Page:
Become a Helpline Volunteer
Our free, eating disorder helpline is operated by volunteers who are trained to connect callers with resources and provide general support. ANAD Helpline volunteers are recovered individuals with lived experience of an eating disorder, and/or those who are passionate about eating disorder recovery. As a volunteer, you will receive comprehensive training that will empower you, expand your knowledge of eating disorders and body image concerns, and provide an incredible learning opportunity.
Helpline volunteers are often the first step in helping people begin their recovery, or providing information to loved ones. Volunteers connect with callers in a compassionate and caring manner, provide basic information, treatment options, additional resources, and support. The ANAD helpline is NOT a crisis line. It exists to provide resources and support to those with questions about recovery or who need a few words of support.
Volunteer Position Overview
Helpline volunteers are often the first step in helping people begin their recovery, or provide information to loved ones. ANAD trains and supervises volunteers so that they have help every step of the way. All Helpline volunteers must complete required ANAD volunteer training. Volunteers commit to 6 months of service at a time.
Helpline volunteers have the following responsibilities:
- Respond to calls during each designated 4-hour shift (typically 2-3/month)
- Document calls using provided form
- Attend monthly supervision calls; participate in online discussions
Helpline Volunteer Eligibility
- Sign the Agreement
- Join the Helpline Schedule!
Frequently Asked Questions
Yes, the Helpline is a remote online phone service that can be accessed from any computer or mobile device.
People calling our Helpline come from a variety of perspectives. About half are concerned about their own behavior; the other half are family and friends worried about their loved ones, people looking for support in long-term recovery, social service professionals hoping to assist clients, and more! The ANAD Helpline is open to anyone with questions about eating disorder recovery.
In addition to answering calls, you will be asked to document basic information in a google form during each call. If a referral is requested, you will collect information to pass along to our Referral Services researchers.
Depending on the caller, our Helpline volunteers provide callers with basic information about eating disorders, emotional support, and assurance that referrals will be sent out within 5-7 business days. Our Helpline is a “warm line” in that we do not handle crisis situations, but we provide space for people who are struggling and need understanding and compassion.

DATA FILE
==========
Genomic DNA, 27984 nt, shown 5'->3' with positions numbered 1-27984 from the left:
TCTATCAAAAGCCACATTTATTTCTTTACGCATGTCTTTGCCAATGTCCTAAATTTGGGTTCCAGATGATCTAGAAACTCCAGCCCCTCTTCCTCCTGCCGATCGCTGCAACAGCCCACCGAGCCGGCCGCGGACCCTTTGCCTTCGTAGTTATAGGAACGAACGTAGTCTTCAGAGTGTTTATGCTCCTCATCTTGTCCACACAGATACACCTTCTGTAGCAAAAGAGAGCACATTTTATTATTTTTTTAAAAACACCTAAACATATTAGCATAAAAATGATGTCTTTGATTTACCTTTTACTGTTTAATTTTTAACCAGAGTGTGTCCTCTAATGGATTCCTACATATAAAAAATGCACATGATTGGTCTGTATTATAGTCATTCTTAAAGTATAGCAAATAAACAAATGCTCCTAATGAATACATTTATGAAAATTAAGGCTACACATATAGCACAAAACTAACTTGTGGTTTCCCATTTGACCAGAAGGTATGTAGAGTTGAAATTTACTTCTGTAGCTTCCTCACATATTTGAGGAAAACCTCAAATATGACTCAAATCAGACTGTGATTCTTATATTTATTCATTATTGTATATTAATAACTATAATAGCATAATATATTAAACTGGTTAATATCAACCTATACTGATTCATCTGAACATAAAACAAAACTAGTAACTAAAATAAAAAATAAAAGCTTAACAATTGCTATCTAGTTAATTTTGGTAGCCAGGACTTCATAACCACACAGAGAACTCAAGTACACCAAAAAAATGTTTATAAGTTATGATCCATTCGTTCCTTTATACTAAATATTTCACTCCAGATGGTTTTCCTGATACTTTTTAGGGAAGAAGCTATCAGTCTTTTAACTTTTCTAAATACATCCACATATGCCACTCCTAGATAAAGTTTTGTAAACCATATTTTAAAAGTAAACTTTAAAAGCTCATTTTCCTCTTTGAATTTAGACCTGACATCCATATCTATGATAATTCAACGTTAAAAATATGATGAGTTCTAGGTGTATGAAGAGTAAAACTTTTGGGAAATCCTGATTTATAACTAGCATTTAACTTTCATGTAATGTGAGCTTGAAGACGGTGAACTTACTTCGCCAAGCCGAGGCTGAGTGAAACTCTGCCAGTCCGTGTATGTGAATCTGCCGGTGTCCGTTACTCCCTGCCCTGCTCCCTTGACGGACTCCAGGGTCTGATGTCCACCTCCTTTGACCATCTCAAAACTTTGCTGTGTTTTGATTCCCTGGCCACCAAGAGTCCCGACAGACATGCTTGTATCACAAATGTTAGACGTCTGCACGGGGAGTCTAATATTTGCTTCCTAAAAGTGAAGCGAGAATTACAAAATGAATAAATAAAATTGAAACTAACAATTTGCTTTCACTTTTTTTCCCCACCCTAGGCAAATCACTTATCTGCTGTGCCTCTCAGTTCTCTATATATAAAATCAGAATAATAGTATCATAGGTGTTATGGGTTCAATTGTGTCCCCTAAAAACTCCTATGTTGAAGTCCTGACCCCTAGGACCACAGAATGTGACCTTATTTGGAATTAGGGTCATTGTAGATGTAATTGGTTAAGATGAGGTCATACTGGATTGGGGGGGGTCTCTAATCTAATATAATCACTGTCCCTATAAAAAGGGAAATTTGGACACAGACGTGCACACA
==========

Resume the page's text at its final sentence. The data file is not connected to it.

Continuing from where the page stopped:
ANAD currently launches volunteers into service in February and August of each year. Depending on when you apply, it may be several weeks before you begin training and then launch into service. However, it is definitely worth the wait!
Each Helpline volunteer is assigned to 2-3 shifts per month. Each shift lasts 4 hours.
ANAD provides ongoing support to all volunteers through our trained volunteer team leaders. These are experienced volunteers who will be available to you for crisis situations, monthly supervision calls and discussions on Slack (our volunteer engagement platform). Additionally, the Programs team will be available as needed.
See What is Recovery. You are recovered enough if you have the ability to maintain or work towards a healthy weight, control over eating disorder thoughts and behaviors, ability to identify situations of personal risk, and have self-care strategies in place to manage your own well-being. Self-care strategies include seeing a therapist, participating in a support group, as well as other personal practices.
- Recovery is not linear – there are lapses and that is expected. No one expects perfection. The key is to recognize issues, get back on target and ask for help.
- ANAD requires that there be 2 years of recovery before volunteering to ensure the safety of everyone involved.
Here is a checklist we suggest (Adapted from Caswell & Logie, Reaching Out for Hope republished NEDC Stories from Experience Module 8, 2015):
- Can I talk about my experience of eating difficulties and the struggles I have been through without being distressed? Can I reflect on difficult times and still be available and present for other people?
- Is my physical health stable at the moment?
- Have I learned from my experience of illness and can I speak about the process of recovery and why it was worth it? Am I open to learning new skills like how to effectively facilitate a group and work in a safe way?
- Do I have the time, energy and availability to participate in training, group sessions and debriefing?
- Do I have a support network and self-care strategies in place? Have I demonstrated in the past that I will use these when I need them?
- Do I know my own indicators of risk? Am I able to ask for help or withdraw from the group when I am at risk?
- Am I comfortable with the fact that there is no ‘one size fits all’ way to recover from an eating disorder and that everyone needs to change at their own pace and in their own way? Can I avoid comparisons of ED experiences? Am I comfortable with the idea that recovery is always possible while still acknowledging that the process is often difficult and distressing?
- Am I committed to taking care of myself?
Your support makes a difference.
ANAD is a donation-based recovery community. We believe eating disorder support should be affordable and accessible to all. To continue offering our services for free to those who need it, we rely on donations from those who can afford them. Please consider supporting our mission.